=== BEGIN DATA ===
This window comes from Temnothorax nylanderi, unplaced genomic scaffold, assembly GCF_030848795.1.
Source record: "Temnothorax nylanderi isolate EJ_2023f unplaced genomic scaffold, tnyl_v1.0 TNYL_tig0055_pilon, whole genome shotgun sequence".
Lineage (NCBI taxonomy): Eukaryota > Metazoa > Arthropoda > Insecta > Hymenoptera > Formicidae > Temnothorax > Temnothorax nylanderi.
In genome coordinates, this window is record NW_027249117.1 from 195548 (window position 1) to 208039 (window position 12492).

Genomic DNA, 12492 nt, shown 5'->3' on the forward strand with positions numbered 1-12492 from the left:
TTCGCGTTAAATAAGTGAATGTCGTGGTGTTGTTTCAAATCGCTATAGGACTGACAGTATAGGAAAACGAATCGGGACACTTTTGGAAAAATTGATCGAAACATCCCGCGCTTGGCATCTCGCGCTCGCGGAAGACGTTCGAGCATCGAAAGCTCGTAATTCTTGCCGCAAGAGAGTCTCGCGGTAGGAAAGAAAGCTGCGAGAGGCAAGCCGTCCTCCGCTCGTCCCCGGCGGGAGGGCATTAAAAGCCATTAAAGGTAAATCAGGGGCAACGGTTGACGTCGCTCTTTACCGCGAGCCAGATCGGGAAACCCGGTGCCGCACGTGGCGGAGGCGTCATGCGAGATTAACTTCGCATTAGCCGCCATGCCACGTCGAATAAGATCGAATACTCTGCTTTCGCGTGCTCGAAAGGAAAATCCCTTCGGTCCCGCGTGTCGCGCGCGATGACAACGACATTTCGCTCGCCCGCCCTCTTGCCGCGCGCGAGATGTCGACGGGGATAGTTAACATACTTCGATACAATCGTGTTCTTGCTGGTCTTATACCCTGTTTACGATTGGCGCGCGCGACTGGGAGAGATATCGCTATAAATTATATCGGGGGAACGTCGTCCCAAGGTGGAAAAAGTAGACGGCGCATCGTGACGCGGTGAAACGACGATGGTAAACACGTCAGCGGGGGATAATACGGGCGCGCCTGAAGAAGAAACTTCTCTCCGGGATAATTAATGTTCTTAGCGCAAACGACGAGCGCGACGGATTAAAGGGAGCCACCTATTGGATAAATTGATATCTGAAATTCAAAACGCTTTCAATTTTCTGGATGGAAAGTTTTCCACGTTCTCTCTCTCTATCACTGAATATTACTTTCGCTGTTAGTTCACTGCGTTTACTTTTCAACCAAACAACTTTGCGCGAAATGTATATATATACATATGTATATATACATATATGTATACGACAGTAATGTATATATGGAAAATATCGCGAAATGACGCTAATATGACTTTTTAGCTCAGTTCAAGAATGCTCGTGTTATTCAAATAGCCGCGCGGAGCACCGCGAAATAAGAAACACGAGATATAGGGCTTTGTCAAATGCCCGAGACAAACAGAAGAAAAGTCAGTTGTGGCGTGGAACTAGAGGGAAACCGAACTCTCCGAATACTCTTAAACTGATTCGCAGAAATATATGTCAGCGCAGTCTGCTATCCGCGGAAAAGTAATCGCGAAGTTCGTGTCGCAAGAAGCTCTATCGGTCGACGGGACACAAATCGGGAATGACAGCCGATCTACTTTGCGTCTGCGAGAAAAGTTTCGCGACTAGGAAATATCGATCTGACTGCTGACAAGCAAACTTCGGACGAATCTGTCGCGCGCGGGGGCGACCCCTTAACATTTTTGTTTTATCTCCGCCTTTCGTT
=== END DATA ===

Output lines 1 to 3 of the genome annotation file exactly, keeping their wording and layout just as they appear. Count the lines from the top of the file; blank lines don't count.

This window comes from Temnothorax nylanderi, unplaced genomic scaffold, assembly GCF_030848795.1.
Source record: "Temnothorax nylanderi isolate EJ_2023f unplaced genomic scaffold, tnyl_v1.0 TNYL_tig0055_pilon, whole genome shotgun sequence".
Lineage (NCBI taxonomy): Eukaryota > Metazoa > Arthropoda > Insecta > Hymenoptera > Formicidae > Temnothorax > Temnothorax nylanderi.